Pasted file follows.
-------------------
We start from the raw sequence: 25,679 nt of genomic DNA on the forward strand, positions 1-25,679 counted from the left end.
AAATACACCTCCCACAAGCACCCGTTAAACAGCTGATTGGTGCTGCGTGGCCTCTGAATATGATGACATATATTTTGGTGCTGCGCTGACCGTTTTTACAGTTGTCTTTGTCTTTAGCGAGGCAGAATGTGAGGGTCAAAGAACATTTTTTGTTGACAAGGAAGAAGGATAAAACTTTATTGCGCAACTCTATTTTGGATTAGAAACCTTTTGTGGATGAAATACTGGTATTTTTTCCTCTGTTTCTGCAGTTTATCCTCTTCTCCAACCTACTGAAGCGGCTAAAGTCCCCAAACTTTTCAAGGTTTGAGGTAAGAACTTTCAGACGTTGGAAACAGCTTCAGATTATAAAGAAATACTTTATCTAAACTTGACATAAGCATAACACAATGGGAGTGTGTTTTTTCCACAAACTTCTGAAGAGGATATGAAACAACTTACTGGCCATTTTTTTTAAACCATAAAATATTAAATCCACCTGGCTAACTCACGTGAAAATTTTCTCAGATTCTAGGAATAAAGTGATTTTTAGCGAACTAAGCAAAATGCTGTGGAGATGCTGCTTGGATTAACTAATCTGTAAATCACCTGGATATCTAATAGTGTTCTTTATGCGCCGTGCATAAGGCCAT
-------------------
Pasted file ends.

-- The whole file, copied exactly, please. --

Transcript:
We start from the raw sequence: 25,679 nt of genomic DNA on the forward strand, positions 1-25,679 counted from the left end.
AAATACACCTCCCACAAGCACCCGTTAAACAGCTGATTGGTGCTGCGTGGCCTCTGAATATGATGACATATATTTTGGTGCTGCGCTGACCGTTTTTACAGTTGTCTTTGTCTTTAGCGAGGCAGAATGTGAGGGTCAAAGAACATTTTTTGTTGACAAGGAAGAAGGATAAAACTTTATTGCGCAACTCTATTTTGGATTAGAAACCTTTTGTGGATGAAATACTGGTATTTTTTCCTCTGTTTCTGCAGTTTATCCTCTTCTCCAACCTACTGAAGCGGCTAAAGTCCCCAAACTTTTCAAGGTTTGAGGTAAGAACTTTCAGACGTTGGAAACAGCTTCAGATTATAAAGAAATACTTTATCTAAACTTGACATAAGCATAACACAATGGGAGTGTGTTTTTTCCACAAACTTCTGAAGAGGATATGAAACAACTTACTGGCCATTTTTTTTAAACCATAAAATATTAAATCCACCTGGCTAACTCACGTGAAAATTTTCTCAGATTCTAGGAATAAAGTGATTTTTAGCGAACTAAGCAAAATGCTGTGGAGATGCTGCTTGGATTAACTAATCTGTAAATCACCTGGATATCTAATAGTGTTCTTTATGCGCCGTGCATAAGGCCAT